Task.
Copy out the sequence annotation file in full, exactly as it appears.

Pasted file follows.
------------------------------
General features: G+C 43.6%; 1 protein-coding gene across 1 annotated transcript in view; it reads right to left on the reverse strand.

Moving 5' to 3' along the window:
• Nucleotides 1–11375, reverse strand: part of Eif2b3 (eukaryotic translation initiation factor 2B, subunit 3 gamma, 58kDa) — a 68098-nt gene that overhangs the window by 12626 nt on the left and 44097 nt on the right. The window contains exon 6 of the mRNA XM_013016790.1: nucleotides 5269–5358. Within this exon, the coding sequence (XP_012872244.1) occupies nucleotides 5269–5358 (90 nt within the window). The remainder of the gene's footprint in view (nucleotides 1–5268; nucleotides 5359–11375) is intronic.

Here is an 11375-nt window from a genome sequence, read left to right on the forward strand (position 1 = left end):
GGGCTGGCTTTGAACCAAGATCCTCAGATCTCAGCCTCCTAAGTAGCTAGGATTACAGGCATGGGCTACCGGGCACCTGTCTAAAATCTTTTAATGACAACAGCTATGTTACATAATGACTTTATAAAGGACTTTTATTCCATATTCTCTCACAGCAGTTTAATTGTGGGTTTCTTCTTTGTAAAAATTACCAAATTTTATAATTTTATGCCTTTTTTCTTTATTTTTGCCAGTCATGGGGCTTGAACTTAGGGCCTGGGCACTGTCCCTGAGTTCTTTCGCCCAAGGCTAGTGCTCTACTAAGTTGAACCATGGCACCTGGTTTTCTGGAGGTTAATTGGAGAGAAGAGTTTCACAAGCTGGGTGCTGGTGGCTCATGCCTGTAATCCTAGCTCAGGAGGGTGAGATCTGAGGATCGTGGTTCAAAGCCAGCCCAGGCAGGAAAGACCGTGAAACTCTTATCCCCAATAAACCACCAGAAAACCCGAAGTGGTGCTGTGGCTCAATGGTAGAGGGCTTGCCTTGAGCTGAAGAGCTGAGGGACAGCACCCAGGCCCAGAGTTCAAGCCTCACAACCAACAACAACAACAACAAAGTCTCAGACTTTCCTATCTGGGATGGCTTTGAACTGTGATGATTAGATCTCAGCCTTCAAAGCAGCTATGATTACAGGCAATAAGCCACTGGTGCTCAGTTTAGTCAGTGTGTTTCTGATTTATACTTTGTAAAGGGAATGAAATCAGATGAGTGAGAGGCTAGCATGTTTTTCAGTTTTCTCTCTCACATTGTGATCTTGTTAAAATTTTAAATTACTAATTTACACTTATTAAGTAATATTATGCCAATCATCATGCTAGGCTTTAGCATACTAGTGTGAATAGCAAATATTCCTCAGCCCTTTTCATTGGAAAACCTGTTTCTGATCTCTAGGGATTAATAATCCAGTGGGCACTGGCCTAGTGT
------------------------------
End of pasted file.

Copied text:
General features: G+C 43.6%; 1 protein-coding gene across 1 annotated transcript in view; it reads right to left on the reverse strand.

Moving 5' to 3' along the window:
• Nucleotides 1–11375, reverse strand: part of Eif2b3 (eukaryotic translation initiation factor 2B, subunit 3 gamma, 58kDa) — a 68098-nt gene that overhangs the window by 12626 nt on the left and 44097 nt on the right. The window contains exon 6 of the mRNA XM_013016790.1: nucleotides 5269–5358. Within this exon, the coding sequence (XP_012872244.1) occupies nucleotides 5269–5358 (90 nt within the window). The remainder of the gene's footprint in view (nucleotides 1–5268; nucleotides 5359–11375) is intronic.

Here is an 11375-nt window from a genome sequence, read left to right on the forward strand (position 1 = left end):
GGGCTGGCTTTGAACCAAGATCCTCAGATCTCAGCCTCCTAAGTAGCTAGGATTACAGGCATGGGCTACCGGGCACCTGTCTAAAATCTTTTAATGACAACAGCTATGTTACATAATGACTTTATAAAGGACTTTTATTCCATATTCTCTCACAGCAGTTTAATTGTGGGTTTCTTCTTTGTAAAAATTACCAAATTTTATAATTTTATGCCTTTTTTCTTTATTTTTGCCAGTCATGGGGCTTGAACTTAGGGCCTGGGCACTGTCCCTGAGTTCTTTCGCCCAAGGCTAGTGCTCTACTAAGTTGAACCATGGCACCTGGTTTTCTGGAGGTTAATTGGAGAGAAGAGTTTCACAAGCTGGGTGCTGGTGGCTCATGCCTGTAATCCTAGCTCAGGAGGGTGAGATCTGAGGATCGTGGTTCAAAGCCAGCCCAGGCAGGAAAGACCGTGAAACTCTTATCCCCAATAAACCACCAGAAAACCCGAAGTGGTGCTGTGGCTCAATGGTAGAGGGCTTGCCTTGAGCTGAAGAGCTGAGGGACAGCACCCAGGCCCAGAGTTCAAGCCTCACAACCAACAACAACAACAACAAAGTCTCAGACTTTCCTATCTGGGATGGCTTTGAACTGTGATGATTAGATCTCAGCCTTCAAAGCAGCTATGATTACAGGCAATAAGCCACTGGTGCTCAGTTTAGTCAGTGTGTTTCTGATTTATACTTTGTAAAGGGAATGAAATCAGATGAGTGAGAGGCTAGCATGTTTTTCAGTTTTCTCTCTCACATTGTGATCTTGTTAAAATTTTAAATTACTAATTTACACTTATTAAGTAATATTATGCCAATCATCATGCTAGGCTTTAGCATACTAGTGTGAATAGCAAATATTCCTCAGCCCTTTTCATTGGAAAACCTGTTTCTGATCTCTAGGGATTAATAATCCAGTGGGCACTGGCCTAGTGT